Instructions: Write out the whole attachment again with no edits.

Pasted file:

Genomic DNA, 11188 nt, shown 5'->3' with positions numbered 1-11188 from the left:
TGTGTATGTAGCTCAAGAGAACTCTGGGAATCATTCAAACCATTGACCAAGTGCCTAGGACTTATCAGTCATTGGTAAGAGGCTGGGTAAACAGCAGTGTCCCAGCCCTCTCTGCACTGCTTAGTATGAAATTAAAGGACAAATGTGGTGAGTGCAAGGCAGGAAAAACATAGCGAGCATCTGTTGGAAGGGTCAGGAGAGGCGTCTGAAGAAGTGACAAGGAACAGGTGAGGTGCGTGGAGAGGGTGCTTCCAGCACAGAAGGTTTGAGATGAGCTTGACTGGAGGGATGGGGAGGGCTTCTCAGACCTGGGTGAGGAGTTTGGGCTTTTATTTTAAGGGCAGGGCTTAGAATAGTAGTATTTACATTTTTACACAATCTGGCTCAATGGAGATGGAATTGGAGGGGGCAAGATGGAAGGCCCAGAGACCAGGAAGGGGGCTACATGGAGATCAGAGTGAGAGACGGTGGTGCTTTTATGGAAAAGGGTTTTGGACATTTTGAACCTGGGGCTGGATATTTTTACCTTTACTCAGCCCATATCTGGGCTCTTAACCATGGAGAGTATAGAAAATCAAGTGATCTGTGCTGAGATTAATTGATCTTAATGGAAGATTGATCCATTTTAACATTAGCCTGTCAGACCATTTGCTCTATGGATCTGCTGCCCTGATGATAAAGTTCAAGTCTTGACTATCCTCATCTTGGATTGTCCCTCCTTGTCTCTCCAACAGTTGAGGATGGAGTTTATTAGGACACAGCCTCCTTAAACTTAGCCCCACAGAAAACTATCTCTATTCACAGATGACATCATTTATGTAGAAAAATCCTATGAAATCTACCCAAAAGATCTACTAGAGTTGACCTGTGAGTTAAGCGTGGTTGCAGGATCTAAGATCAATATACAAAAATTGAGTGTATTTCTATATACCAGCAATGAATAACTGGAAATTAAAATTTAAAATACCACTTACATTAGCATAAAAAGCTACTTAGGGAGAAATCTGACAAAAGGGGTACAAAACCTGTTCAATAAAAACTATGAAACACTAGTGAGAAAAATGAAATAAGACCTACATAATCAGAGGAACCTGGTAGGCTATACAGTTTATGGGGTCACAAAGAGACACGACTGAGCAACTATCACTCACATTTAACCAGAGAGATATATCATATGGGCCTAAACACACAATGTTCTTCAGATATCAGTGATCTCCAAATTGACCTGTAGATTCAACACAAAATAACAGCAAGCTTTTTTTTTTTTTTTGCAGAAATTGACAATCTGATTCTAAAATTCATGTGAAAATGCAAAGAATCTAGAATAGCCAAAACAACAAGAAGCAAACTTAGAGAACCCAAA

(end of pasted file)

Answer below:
Genomic DNA, 11188 nt, shown 5'->3' with positions numbered 1-11188 from the left:
TGTGTATGTAGCTCAAGAGAACTCTGGGAATCATTCAAACCATTGACCAAGTGCCTAGGACTTATCAGTCATTGGTAAGAGGCTGGGTAAACAGCAGTGTCCCAGCCCTCTCTGCACTGCTTAGTATGAAATTAAAGGACAAATGTGGTGAGTGCAAGGCAGGAAAAACATAGCGAGCATCTGTTGGAAGGGTCAGGAGAGGCGTCTGAAGAAGTGACAAGGAACAGGTGAGGTGCGTGGAGAGGGTGCTTCCAGCACAGAAGGTTTGAGATGAGCTTGACTGGAGGGATGGGGAGGGCTTCTCAGACCTGGGTGAGGAGTTTGGGCTTTTATTTTAAGGGCAGGGCTTAGAATAGTAGTATTTACATTTTTACACAATCTGGCTCAATGGAGATGGAATTGGAGGGGGCAAGATGGAAGGCCCAGAGACCAGGAAGGGGGCTACATGGAGATCAGAGTGAGAGACGGTGGTGCTTTTATGGAAAAGGGTTTTGGACATTTTGAACCTGGGGCTGGATATTTTTACCTTTACTCAGCCCATATCTGGGCTCTTAACCATGGAGAGTATAGAAAATCAAGTGATCTGTGCTGAGATTAATTGATCTTAATGGAAGATTGATCCATTTTAACATTAGCCTGTCAGACCATTTGCTCTATGGATCTGCTGCCCTGATGATAAAGTTCAAGTCTTGACTATCCTCATCTTGGATTGTCCCTCCTTGTCTCTCCAACAGTTGAGGATGGAGTTTATTAGGACACAGCCTCCTTAAACTTAGCCCCACAGAAAACTATCTCTATTCACAGATGACATCATTTATGTAGAAAAATCCTATGAAATCTACCCAAAAGATCTACTAGAGTTGACCTGTGAGTTAAGCGTGGTTGCAGGATCTAAGATCAATATACAAAAATTGAGTGTATTTCTATATACCAGCAATGAATAACTGGAAATTAAAATTTAAAATACCACTTACATTAGCATAAAAAGCTACTTAGGGAGAAATCTGACAAAAGGGGTACAAAACCTGTTCAATAAAAACTATGAAACACTAGTGAGAAAAATGAAATAAGACCTACATAATCAGAGGAACCTGGTAGGCTATACAGTTTATGGGGTCACAAAGAGACACGACTGAGCAACTATCACTCACATTTAACCAGAGAGATATATCATATGGGCCTAAACACACAATGTTCTTCAGATATCAGTGATCTCCAAATTGACCTGTAGATTCAACACAAAATAACAGCAAGCTTTTTTTTTTTTTTTGCAGAAATTGACAATCTGATTCTAAAATTCATGTGAAAATGCAAAGAATCTAGAATAGCCAAAACAACAAGAAGCAAACTTAGAGAACCCAAA